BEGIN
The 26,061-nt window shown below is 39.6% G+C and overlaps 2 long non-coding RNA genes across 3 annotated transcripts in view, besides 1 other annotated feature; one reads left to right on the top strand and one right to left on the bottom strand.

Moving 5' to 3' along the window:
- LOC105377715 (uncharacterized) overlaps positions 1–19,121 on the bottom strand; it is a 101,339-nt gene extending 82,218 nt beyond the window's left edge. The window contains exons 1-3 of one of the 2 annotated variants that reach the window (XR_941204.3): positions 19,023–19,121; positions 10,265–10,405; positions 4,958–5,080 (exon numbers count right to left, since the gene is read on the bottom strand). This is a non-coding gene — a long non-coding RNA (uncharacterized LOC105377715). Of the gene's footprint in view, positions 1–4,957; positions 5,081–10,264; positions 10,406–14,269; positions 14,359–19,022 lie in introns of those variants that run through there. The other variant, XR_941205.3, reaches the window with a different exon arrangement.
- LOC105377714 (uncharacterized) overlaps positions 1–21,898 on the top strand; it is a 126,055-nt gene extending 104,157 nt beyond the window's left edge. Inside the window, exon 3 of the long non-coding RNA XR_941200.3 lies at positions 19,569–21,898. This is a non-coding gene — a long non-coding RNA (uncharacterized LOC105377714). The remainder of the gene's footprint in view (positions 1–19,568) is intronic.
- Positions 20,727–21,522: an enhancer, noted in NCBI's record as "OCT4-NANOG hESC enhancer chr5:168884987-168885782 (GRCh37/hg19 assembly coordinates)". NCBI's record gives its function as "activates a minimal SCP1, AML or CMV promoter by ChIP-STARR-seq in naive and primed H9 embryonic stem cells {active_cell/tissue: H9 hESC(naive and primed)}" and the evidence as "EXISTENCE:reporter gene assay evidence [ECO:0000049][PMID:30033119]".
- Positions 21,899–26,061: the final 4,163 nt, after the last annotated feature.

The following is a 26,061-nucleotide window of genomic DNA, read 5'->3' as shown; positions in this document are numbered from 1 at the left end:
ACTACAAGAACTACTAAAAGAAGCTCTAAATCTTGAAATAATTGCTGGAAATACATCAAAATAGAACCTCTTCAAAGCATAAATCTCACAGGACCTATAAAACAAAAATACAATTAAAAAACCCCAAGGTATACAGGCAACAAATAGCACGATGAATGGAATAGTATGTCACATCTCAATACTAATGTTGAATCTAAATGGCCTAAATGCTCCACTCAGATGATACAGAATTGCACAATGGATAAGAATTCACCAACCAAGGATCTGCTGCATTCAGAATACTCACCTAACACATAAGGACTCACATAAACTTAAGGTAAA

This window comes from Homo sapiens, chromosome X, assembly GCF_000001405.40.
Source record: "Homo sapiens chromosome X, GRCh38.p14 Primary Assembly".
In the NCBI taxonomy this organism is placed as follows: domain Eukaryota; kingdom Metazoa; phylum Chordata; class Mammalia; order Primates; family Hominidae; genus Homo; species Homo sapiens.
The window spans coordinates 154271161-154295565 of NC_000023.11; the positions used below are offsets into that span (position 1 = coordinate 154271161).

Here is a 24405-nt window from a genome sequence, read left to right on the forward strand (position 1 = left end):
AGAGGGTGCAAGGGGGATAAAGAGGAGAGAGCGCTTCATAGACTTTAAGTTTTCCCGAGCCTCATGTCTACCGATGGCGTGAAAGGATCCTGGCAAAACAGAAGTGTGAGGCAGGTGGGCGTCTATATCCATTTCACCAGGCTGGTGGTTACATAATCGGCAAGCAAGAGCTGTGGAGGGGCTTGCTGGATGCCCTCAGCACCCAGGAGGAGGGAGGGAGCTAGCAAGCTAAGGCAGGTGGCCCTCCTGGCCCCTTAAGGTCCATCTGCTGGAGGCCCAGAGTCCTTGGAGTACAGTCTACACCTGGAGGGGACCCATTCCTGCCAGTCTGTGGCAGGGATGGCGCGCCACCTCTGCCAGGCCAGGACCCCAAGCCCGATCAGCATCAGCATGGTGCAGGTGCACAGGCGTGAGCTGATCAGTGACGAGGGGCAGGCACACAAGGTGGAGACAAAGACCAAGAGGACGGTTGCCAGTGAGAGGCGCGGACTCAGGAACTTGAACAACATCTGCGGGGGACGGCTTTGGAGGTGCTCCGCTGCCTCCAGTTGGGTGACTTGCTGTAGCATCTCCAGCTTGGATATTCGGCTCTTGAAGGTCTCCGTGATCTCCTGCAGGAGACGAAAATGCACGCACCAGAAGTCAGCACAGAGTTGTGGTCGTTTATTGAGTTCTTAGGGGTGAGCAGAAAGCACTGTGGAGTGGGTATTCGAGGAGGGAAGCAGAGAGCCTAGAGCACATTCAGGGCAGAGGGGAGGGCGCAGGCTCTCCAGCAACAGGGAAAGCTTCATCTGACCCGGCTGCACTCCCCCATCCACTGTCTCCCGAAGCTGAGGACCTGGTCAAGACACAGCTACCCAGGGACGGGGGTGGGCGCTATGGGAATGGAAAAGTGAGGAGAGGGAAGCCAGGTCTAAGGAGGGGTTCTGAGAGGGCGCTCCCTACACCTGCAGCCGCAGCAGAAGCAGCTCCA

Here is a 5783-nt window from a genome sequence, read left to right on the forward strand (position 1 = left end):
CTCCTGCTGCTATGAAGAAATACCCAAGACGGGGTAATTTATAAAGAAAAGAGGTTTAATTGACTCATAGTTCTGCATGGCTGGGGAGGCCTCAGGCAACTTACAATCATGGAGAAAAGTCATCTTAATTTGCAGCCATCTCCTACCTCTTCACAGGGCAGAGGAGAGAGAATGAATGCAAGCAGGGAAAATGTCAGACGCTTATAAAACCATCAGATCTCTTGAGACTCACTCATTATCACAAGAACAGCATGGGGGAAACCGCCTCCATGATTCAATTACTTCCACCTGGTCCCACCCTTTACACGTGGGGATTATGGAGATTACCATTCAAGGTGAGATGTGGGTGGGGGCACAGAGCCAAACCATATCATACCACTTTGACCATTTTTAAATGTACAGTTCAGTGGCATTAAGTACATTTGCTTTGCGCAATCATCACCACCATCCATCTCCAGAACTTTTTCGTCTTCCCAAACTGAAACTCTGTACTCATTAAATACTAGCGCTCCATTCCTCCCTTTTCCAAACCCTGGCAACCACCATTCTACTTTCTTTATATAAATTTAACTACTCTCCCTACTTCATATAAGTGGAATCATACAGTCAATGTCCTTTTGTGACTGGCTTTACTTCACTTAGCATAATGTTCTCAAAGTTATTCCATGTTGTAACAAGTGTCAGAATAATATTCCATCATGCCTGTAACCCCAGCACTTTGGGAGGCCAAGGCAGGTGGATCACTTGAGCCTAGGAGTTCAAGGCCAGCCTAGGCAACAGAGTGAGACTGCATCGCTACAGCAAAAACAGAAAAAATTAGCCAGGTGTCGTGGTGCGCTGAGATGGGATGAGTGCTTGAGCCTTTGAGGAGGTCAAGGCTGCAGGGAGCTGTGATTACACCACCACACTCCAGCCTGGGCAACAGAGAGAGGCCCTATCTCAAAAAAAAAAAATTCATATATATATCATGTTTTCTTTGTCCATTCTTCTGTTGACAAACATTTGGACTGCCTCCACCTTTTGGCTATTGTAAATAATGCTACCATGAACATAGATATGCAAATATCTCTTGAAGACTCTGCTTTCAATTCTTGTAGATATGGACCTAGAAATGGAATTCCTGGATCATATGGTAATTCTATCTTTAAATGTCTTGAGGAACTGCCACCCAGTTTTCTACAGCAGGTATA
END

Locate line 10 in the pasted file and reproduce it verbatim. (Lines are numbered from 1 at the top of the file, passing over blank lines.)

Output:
Source record: "Homo sapiens chromosome X, GRCh38.p14 Primary Assembly".